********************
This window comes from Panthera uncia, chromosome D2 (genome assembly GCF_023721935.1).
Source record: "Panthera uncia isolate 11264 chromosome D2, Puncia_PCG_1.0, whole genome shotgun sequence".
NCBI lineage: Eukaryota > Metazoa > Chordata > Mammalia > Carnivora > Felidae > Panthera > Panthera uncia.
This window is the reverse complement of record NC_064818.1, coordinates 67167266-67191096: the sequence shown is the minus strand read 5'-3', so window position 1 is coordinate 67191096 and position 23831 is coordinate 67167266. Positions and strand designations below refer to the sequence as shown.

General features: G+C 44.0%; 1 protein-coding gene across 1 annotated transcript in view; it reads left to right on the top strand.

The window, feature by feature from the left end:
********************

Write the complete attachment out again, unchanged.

This window comes from Panthera uncia, chromosome D2 (genome assembly GCF_023721935.1).
Source record: "Panthera uncia isolate 11264 chromosome D2, Puncia_PCG_1.0, whole genome shotgun sequence".
NCBI lineage: Eukaryota > Metazoa > Chordata > Mammalia > Carnivora > Felidae > Panthera > Panthera uncia.
This window is the reverse complement of record NC_064818.1, coordinates 67167266-67191096: the sequence shown is the minus strand read 5'-3', so window position 1 is coordinate 67191096 and position 23831 is coordinate 67167266. Positions and strand designations below refer to the sequence as shown.

General features: G+C 44.0%; 1 protein-coding gene across 1 annotated transcript in view; it reads left to right on the top strand.

The window, feature by feature from the left end: